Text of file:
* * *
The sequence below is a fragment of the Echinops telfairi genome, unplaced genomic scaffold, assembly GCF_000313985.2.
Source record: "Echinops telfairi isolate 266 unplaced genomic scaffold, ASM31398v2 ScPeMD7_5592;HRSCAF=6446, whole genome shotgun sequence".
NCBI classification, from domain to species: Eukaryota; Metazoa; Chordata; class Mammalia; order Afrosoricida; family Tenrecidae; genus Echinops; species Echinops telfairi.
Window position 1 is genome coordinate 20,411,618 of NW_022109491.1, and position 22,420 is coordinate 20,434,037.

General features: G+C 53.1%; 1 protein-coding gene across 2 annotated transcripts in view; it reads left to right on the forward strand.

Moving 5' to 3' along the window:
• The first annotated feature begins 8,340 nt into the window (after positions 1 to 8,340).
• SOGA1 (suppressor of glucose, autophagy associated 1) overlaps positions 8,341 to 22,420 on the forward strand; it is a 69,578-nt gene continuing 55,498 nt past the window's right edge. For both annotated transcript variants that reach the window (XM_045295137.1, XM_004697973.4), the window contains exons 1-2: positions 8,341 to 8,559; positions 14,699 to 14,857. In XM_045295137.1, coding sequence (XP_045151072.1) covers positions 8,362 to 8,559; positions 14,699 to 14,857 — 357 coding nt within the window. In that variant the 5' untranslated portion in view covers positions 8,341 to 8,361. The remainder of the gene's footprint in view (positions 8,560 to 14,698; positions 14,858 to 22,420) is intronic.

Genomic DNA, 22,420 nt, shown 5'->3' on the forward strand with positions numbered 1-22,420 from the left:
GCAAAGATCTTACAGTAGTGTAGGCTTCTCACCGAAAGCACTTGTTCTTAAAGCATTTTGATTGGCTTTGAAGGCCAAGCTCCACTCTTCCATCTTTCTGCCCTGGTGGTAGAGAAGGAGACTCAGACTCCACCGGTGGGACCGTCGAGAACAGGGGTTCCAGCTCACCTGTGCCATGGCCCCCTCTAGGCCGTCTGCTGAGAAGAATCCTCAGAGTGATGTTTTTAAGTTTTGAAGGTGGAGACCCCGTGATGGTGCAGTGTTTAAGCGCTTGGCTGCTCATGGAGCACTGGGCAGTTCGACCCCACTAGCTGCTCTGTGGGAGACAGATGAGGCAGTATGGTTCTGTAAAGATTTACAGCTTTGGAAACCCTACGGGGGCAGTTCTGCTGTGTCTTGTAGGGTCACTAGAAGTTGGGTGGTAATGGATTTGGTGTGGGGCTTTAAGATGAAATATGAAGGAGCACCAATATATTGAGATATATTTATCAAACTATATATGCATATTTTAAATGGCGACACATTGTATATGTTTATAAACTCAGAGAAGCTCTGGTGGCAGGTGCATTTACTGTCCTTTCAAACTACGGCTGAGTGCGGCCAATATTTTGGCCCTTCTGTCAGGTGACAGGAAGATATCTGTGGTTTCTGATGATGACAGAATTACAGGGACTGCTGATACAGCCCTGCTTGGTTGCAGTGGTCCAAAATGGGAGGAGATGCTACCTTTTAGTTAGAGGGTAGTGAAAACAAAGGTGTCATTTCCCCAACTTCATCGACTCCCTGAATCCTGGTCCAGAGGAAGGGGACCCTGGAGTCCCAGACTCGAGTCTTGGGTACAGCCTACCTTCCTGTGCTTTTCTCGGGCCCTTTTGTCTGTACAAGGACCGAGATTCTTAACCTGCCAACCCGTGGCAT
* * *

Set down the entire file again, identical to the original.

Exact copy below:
The sequence below is a fragment of the Echinops telfairi genome, unplaced genomic scaffold, assembly GCF_000313985.2.
Source record: "Echinops telfairi isolate 266 unplaced genomic scaffold, ASM31398v2 ScPeMD7_5592;HRSCAF=6446, whole genome shotgun sequence".
NCBI classification, from domain to species: Eukaryota; Metazoa; Chordata; class Mammalia; order Afrosoricida; family Tenrecidae; genus Echinops; species Echinops telfairi.
Window position 1 is genome coordinate 20,411,618 of NW_022109491.1, and position 22,420 is coordinate 20,434,037.

General features: G+C 53.1%; 1 protein-coding gene across 2 annotated transcripts in view; it reads left to right on the forward strand.

Moving 5' to 3' along the window:
• The first annotated feature begins 8,340 nt into the window (after positions 1 to 8,340).
• SOGA1 (suppressor of glucose, autophagy associated 1) overlaps positions 8,341 to 22,420 on the forward strand; it is a 69,578-nt gene continuing 55,498 nt past the window's right edge. For both annotated transcript variants that reach the window (XM_045295137.1, XM_004697973.4), the window contains exons 1-2: positions 8,341 to 8,559; positions 14,699 to 14,857. In XM_045295137.1, coding sequence (XP_045151072.1) covers positions 8,362 to 8,559; positions 14,699 to 14,857 — 357 coding nt within the window. In that variant the 5' untranslated portion in view covers positions 8,341 to 8,361. The remainder of the gene's footprint in view (positions 8,560 to 14,698; positions 14,858 to 22,420) is intronic.

Genomic DNA, 22,420 nt, shown 5'->3' on the forward strand with positions numbered 1-22,420 from the left:
GCAAAGATCTTACAGTAGTGTAGGCTTCTCACCGAAAGCACTTGTTCTTAAAGCATTTTGATTGGCTTTGAAGGCCAAGCTCCACTCTTCCATCTTTCTGCCCTGGTGGTAGAGAAGGAGACTCAGACTCCACCGGTGGGACCGTCGAGAACAGGGGTTCCAGCTCACCTGTGCCATGGCCCCCTCTAGGCCGTCTGCTGAGAAGAATCCTCAGAGTGATGTTTTTAAGTTTTGAAGGTGGAGACCCCGTGATGGTGCAGTGTTTAAGCGCTTGGCTGCTCATGGAGCACTGGGCAGTTCGACCCCACTAGCTGCTCTGTGGGAGACAGATGAGGCAGTATGGTTCTGTAAAGATTTACAGCTTTGGAAACCCTACGGGGGCAGTTCTGCTGTGTCTTGTAGGGTCACTAGAAGTTGGGTGGTAATGGATTTGGTGTGGGGCTTTAAGATGAAATATGAAGGAGCACCAATATATTGAGATATATTTATCAAACTATATATGCATATTTTAAATGGCGACACATTGTATATGTTTATAAACTCAGAGAAGCTCTGGTGGCAGGTGCATTTACTGTCCTTTCAAACTACGGCTGAGTGCGGCCAATATTTTGGCCCTTCTGTCAGGTGACAGGAAGATATCTGTGGTTTCTGATGATGACAGAATTACAGGGACTGCTGATACAGCCCTGCTTGGTTGCAGTGGTCCAAAATGGGAGGAGATGCTACCTTTTAGTTAGAGGGTAGTGAAAACAAAGGTGTCATTTCCCCAACTTCATCGACTCCCTGAATCCTGGTCCAGAGGAAGGGGACCCTGGAGTCCCAGACTCGAGTCTTGGGTACAGCCTACCTTCCTGTGCTTTTCTCGGGCCCTTTTGTCTGTACAAGGACCGAGATTCTTAACCTGCCAACCCGTGGCAT